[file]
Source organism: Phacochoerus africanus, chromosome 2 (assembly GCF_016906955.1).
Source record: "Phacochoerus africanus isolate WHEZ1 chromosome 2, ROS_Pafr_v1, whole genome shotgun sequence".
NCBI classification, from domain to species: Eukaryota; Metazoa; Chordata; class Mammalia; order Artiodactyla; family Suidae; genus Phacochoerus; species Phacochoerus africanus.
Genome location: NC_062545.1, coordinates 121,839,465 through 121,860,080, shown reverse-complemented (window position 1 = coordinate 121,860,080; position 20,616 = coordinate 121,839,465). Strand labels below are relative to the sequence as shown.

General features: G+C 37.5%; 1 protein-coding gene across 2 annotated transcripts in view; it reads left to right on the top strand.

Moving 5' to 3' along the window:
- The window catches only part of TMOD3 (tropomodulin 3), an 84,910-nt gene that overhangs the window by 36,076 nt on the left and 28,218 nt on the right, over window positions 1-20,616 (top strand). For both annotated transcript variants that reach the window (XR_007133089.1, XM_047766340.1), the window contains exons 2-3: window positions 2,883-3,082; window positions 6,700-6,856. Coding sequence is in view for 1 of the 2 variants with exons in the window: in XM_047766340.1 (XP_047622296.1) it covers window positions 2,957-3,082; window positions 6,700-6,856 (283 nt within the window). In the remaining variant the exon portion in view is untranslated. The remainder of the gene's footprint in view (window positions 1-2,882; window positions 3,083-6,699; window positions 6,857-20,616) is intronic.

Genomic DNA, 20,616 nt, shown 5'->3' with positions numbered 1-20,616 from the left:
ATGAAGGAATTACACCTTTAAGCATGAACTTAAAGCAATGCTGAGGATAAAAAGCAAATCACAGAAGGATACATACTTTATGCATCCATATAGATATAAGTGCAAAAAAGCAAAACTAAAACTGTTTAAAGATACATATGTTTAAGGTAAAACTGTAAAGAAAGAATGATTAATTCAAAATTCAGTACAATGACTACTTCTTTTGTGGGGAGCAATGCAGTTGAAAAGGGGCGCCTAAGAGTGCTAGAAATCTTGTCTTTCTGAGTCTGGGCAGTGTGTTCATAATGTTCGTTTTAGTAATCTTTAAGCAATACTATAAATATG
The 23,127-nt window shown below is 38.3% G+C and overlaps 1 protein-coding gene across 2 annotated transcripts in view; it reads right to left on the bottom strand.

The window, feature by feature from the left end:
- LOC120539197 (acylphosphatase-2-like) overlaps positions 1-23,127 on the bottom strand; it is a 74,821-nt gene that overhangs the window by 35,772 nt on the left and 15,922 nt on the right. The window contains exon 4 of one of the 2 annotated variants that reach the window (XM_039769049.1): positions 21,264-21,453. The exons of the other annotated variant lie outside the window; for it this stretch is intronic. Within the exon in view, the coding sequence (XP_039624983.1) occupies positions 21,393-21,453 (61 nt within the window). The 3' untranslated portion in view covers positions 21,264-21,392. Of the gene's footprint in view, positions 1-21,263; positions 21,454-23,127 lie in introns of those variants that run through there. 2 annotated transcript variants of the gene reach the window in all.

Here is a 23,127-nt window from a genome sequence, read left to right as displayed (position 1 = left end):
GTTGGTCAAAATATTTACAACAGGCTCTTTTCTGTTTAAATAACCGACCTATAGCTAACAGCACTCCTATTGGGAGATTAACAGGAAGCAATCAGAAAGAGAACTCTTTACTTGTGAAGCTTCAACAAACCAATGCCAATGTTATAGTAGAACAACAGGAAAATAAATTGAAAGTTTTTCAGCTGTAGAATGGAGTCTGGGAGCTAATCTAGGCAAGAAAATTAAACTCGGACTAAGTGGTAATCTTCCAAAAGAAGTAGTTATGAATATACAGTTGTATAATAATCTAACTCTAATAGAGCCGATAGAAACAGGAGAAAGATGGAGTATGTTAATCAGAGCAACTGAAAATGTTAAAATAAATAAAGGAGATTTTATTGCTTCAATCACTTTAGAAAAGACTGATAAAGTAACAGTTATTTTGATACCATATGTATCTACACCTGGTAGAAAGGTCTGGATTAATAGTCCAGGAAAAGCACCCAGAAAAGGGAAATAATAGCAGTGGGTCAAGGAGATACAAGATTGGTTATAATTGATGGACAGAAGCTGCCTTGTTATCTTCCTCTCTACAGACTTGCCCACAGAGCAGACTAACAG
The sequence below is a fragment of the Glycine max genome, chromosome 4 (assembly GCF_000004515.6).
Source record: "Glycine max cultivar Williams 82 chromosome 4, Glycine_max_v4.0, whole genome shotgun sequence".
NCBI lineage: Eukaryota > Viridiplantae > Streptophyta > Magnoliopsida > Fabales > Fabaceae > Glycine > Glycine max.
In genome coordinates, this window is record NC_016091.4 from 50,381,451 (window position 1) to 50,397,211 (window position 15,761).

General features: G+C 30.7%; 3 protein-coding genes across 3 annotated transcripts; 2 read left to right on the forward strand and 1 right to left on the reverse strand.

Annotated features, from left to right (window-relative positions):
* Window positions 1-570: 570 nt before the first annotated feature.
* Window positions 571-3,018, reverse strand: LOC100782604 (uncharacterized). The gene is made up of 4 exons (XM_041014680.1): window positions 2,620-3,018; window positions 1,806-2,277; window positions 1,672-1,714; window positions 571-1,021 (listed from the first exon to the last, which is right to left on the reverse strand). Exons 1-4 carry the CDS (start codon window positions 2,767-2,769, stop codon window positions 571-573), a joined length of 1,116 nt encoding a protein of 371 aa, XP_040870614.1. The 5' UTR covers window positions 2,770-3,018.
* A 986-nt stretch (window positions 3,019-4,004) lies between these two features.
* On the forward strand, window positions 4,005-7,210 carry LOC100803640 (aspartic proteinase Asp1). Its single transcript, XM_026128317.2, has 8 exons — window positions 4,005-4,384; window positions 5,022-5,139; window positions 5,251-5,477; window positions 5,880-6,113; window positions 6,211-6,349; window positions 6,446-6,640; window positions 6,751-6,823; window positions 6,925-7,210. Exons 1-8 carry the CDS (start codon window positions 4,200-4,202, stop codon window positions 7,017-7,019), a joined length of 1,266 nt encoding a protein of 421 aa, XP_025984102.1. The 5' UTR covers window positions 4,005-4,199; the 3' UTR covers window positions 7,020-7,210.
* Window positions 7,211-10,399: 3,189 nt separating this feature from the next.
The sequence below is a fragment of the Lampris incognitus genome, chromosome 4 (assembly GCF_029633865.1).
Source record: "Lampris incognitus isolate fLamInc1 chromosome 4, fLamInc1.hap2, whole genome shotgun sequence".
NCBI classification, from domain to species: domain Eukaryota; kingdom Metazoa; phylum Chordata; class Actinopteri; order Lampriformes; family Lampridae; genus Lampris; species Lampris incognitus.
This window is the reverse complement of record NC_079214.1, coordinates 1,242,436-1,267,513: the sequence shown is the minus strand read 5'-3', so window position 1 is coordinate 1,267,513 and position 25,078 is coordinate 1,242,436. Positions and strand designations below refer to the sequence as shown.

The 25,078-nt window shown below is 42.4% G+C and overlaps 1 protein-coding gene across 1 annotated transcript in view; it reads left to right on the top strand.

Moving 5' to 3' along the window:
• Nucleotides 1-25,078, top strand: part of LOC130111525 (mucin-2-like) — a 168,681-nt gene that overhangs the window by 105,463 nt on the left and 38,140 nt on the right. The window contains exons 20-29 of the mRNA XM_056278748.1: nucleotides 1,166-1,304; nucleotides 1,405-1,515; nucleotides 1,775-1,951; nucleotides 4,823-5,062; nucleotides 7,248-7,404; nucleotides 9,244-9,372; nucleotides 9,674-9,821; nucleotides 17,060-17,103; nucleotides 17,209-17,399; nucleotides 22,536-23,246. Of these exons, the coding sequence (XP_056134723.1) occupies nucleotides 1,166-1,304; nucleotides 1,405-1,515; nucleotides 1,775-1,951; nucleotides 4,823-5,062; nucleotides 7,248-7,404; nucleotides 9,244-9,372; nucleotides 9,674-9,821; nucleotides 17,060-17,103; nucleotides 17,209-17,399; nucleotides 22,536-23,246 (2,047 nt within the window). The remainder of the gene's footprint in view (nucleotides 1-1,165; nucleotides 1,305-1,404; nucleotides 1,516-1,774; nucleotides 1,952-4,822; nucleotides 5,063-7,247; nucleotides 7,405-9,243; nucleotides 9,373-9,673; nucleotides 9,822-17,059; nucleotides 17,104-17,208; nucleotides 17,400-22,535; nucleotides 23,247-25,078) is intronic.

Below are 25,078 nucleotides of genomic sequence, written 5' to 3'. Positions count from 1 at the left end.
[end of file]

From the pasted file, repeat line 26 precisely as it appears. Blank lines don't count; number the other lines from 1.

The sequence below is a fragment of the Lampris incognitus genome, chromosome 4 (assembly GCF_029633865.1).